Therapy FAQ #1: "Where Should I Start?"
This question comes up a lot, both in consultation with inquiring clients and while meeting with those I know well. As it so happens, I've been wondering the same thing all morning, as I prepare to reveal an internal process to the external world through the delicate, limited language of words.
Sure, the question is often rhetorical. Still, asking where to start points us to the reality that opening up is not necessarily an easy thing to do (even when you're a professional), and it's especially challenging the first time. Or, the first time in a long time (just sayin').
So, I'm with you. We're in this together (phew!). Plus, technically we've already begun. If you're asking the question, or stating your hesitation, you've started. That part is over and done.
Before continuing, let's address the "should" in the room. And then politely ask it to leave. If we can't express what comes up, in whatever way it wants to be said in therapy, then we're not having the therapeutic experience we bargained for. IMHO.
Therapy is a place where all of you–and I mean all inner and outward representations of humanity–should be welcome. And this time I'm keeping the should. Because sometimes "should" just means, "can reasonably expect to;" and in therapy, this is one of them:
You can reasonably expect to:
- be welcomed.
- feel safe–from judgment, blame, and physical, emotional and/or spiritual harm.
- experience relief, reprieve and positive shifts, during sessions and in your life.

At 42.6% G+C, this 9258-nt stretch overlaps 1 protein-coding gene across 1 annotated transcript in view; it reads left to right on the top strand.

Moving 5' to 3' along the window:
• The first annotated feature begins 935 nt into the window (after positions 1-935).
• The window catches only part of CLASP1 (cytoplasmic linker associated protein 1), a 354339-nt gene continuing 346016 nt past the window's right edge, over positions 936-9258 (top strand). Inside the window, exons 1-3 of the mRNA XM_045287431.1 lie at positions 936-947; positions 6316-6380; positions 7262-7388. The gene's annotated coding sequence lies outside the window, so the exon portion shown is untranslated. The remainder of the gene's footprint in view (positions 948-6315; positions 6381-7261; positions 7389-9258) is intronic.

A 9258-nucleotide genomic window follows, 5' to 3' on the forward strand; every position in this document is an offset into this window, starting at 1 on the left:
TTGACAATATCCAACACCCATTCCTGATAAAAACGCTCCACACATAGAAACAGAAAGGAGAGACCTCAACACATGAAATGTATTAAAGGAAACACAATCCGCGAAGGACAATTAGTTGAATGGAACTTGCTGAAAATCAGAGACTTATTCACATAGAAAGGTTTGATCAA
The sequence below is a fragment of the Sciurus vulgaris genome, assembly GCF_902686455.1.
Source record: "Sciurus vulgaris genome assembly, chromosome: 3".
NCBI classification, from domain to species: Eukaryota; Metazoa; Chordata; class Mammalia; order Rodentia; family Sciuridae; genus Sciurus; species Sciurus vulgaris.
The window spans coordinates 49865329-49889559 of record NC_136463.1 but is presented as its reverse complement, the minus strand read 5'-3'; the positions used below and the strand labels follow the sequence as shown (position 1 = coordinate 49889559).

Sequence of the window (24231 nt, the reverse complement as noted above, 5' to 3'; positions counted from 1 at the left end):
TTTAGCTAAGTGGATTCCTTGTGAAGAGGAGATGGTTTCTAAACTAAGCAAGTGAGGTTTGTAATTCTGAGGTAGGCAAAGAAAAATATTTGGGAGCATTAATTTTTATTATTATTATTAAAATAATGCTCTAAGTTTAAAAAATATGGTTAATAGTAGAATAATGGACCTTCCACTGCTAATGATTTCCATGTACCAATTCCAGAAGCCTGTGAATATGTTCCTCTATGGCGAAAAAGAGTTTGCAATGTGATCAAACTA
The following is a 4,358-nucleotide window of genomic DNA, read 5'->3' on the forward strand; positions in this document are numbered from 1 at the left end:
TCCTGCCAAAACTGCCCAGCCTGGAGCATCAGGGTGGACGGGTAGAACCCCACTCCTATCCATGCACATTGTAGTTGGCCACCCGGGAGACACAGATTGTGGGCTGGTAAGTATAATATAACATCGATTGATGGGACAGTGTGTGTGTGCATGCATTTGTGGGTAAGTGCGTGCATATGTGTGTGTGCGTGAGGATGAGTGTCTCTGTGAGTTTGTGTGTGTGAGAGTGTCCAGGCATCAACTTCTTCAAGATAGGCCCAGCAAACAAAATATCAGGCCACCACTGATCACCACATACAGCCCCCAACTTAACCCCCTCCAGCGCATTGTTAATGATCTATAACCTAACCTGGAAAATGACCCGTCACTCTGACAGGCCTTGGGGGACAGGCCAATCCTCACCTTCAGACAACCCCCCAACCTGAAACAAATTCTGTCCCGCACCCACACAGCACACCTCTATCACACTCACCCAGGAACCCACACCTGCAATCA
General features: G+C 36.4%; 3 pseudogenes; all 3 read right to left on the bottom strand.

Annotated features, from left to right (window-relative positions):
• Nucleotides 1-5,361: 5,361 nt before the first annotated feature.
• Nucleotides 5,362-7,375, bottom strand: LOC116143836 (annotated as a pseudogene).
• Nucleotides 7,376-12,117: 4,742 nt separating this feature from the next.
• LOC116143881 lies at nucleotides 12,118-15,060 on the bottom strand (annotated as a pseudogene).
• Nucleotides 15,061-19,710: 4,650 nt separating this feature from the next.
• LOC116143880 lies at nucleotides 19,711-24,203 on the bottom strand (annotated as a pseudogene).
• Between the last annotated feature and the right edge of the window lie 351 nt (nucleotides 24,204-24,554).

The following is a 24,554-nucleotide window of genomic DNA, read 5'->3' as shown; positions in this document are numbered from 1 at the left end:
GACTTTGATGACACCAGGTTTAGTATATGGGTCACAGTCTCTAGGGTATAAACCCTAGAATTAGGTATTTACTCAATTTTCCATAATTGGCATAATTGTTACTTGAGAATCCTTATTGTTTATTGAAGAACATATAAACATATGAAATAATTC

All of this creates what jargon would call, "the container." The therapy container is like any other container. It's what holds your "stuff" together, keeping it secure and protected.
When you come to this work, you can bring whatever you want to put in the container. There's no need to organize or do anything special with it, although you're welcome to. Your stuff doesn't need to be in any particular order for effective therapy to occur, as long as the container is intact. Which is predominantly your therapist's responsibility, by the way, and why we have shoulds and clients don't–except when therapists are clients, but that's another story.
Suffice it to say, there's no need to start therapy in any kind of way, or to talk about anything in particular–not your feelings, your family, nor your wildest hopes and dreams. Although to be perfectly honest, you probably will; and in good time I hope you do. These things have a way of coming up and out, when the circumstances are right. And when that happens, I bet you'll know just where to start.